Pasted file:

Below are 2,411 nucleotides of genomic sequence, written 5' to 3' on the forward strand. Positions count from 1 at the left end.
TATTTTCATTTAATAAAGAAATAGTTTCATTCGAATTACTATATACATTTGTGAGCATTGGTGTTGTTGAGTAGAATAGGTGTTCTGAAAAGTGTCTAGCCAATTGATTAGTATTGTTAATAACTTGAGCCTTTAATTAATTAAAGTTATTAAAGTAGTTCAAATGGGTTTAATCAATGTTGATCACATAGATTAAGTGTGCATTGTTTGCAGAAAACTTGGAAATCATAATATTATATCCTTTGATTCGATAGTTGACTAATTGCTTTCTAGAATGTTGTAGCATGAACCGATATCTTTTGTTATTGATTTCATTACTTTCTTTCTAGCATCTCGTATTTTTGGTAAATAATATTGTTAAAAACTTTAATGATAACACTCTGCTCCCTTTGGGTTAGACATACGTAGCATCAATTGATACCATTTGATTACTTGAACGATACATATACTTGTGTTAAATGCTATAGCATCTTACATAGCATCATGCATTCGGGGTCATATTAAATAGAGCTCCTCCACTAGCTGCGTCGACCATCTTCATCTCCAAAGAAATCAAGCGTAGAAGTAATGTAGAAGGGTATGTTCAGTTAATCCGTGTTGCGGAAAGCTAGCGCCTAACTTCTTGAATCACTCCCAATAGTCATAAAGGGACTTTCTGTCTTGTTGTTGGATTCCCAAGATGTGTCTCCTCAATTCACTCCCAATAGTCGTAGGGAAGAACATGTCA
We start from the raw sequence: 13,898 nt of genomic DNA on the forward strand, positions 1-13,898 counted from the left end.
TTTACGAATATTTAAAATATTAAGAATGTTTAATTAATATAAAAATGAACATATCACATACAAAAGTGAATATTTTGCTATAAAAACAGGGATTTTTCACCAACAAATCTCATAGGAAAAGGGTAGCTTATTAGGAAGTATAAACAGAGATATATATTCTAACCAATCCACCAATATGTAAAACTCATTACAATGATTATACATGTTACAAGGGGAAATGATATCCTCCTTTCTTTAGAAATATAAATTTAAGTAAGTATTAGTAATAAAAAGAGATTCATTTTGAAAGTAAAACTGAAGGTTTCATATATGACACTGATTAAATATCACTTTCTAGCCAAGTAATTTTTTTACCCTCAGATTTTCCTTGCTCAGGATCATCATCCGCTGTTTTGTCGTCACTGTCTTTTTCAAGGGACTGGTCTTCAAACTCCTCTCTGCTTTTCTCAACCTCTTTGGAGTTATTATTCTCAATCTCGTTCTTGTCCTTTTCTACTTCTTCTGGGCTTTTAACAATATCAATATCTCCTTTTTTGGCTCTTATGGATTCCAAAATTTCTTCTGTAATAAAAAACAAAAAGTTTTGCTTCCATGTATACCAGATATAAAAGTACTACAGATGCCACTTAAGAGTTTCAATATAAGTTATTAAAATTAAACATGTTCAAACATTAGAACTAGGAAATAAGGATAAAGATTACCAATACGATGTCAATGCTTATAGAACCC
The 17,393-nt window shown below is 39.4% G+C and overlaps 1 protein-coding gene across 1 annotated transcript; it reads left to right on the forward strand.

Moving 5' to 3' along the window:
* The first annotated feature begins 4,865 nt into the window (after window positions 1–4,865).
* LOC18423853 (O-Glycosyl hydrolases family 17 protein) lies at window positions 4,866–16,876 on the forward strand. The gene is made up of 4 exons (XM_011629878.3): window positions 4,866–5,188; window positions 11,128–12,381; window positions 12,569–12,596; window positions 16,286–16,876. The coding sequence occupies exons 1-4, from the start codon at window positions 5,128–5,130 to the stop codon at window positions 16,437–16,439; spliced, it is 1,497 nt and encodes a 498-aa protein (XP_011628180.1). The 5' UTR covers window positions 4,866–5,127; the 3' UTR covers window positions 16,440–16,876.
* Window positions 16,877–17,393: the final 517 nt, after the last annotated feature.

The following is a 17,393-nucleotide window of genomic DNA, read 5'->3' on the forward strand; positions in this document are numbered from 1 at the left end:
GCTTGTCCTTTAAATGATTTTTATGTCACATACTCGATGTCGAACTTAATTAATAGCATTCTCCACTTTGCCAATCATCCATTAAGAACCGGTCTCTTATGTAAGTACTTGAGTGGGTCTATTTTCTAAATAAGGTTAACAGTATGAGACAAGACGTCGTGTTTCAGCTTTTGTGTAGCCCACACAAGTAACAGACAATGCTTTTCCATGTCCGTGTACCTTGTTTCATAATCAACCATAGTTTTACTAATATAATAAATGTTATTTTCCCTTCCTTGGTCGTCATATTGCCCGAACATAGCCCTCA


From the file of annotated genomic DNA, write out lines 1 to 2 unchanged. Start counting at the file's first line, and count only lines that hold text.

Below are 2,411 nucleotides of genomic sequence, written 5' to 3' on the forward strand. Positions count from 1 at the left end.
TATTTTCATTTAATAAAGAAATAGTTTCATTCGAATTACTATATACATTTGTGAGCATTGGTGTTGTTGAGTAGAATAGGTGTTCTGAAAAGTGTCTAGCCAATTGATTAGTATTGTTAATAACTTGAGCCTTTAATTAATTAAAGTTATTAAAGTAGTTCAAATGGGTTTAATCAATGTTGATCACATAGATTAAGTGTGCATTGTTTGCAGAAAACTTGGAAATCATAATATTATATCCTTTGATTCGATAGTTGACTAATTGCTTTCTAGAATGTTGTAGCATGAACCGATATCTTTTGTTATTGATTTCATTACTTTCTTTCTAGCATCTCGTATTTTTGGTAAATAATATTGTTAAAAACTTTAATGATAACACTCTGCTCCCTTTGGGTTAGACATACGTAGCATCAATTGATACCATTTGATTACTTGAACGATACATATACTTGTGTTAAATGCTATAGCATCTTACATAGCATCATGCATTCGGGGTCATATTAAATAGAGCTCCTCCACTAGCTGCGTCGACCATCTTCATCTCCAAAGAAATCAAGCGTAGAAGTAATGTAGAAGGGTATGTTCAGTTAATCCGTGTTGCGGAAAGCTAGCGCCTAACTTCTTGAATCACTCCCAATAGTCATAAAGGGACTTTCTGTCTTGTTGTTGGATTCCCAAGATGTGTCTCCTCAATTCACTCCCAATAGTCGTAGGGAAGAACATGTCA